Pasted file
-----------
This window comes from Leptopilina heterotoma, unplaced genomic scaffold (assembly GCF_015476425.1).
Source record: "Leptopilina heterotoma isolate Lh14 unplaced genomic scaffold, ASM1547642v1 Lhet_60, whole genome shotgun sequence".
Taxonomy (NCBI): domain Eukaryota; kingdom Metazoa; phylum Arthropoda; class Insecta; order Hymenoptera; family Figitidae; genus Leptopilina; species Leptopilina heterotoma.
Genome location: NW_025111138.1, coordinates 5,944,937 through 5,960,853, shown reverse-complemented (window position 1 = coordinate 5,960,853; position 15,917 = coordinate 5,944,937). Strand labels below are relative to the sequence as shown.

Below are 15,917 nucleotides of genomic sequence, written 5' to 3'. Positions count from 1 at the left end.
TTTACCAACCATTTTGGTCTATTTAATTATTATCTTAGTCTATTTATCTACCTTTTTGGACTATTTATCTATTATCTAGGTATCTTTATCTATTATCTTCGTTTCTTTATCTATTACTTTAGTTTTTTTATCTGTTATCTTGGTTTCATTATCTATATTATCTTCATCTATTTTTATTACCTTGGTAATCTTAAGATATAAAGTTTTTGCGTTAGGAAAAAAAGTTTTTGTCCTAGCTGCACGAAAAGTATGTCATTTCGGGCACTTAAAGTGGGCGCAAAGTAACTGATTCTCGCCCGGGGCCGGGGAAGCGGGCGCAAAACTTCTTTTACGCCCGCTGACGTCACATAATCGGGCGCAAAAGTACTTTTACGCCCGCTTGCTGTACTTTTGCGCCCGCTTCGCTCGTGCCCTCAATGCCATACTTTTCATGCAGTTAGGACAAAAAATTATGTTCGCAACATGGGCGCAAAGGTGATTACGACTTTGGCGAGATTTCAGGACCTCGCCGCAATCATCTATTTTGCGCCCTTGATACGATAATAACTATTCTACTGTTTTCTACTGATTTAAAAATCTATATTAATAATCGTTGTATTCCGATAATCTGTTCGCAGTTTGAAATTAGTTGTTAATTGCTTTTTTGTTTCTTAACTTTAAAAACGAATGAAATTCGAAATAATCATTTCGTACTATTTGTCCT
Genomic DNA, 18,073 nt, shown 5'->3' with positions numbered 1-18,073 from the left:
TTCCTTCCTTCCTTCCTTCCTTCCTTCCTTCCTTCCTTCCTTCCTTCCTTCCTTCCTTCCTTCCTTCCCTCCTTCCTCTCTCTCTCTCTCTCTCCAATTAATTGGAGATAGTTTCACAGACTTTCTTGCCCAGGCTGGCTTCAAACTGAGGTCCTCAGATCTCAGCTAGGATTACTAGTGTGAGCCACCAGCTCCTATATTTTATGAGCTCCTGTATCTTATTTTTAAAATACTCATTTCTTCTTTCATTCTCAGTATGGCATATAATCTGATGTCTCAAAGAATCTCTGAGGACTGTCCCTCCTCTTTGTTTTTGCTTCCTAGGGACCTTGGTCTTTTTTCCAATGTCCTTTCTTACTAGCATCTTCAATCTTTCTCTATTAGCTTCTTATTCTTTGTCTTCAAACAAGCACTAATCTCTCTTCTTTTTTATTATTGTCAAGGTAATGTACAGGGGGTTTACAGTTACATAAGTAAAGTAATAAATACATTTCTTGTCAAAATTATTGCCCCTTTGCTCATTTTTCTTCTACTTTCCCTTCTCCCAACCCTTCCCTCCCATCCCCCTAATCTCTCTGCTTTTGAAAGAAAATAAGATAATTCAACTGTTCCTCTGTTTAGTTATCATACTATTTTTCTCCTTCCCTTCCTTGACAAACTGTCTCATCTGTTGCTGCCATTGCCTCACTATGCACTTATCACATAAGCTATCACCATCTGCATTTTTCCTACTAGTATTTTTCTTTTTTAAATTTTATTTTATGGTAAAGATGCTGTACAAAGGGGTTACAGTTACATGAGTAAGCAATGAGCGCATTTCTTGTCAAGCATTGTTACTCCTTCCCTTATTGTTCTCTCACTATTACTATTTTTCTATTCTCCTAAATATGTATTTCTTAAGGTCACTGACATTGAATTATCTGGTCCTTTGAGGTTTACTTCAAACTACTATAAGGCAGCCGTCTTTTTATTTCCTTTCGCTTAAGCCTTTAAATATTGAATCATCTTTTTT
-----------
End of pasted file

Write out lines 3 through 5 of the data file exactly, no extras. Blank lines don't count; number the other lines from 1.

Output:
Taxonomy (NCBI): domain Eukaryota; kingdom Metazoa; phylum Arthropoda; class Insecta; order Hymenoptera; family Figitidae; genus Leptopilina; species Leptopilina heterotoma.
Genome location: NW_025111138.1, coordinates 5,944,937 through 5,960,853, shown reverse-complemented (window position 1 = coordinate 5,960,853; position 15,917 = coordinate 5,944,937). Strand labels below are relative to the sequence as shown.

Below are 15,917 nucleotides of genomic sequence, written 5' to 3'. Positions count from 1 at the left end.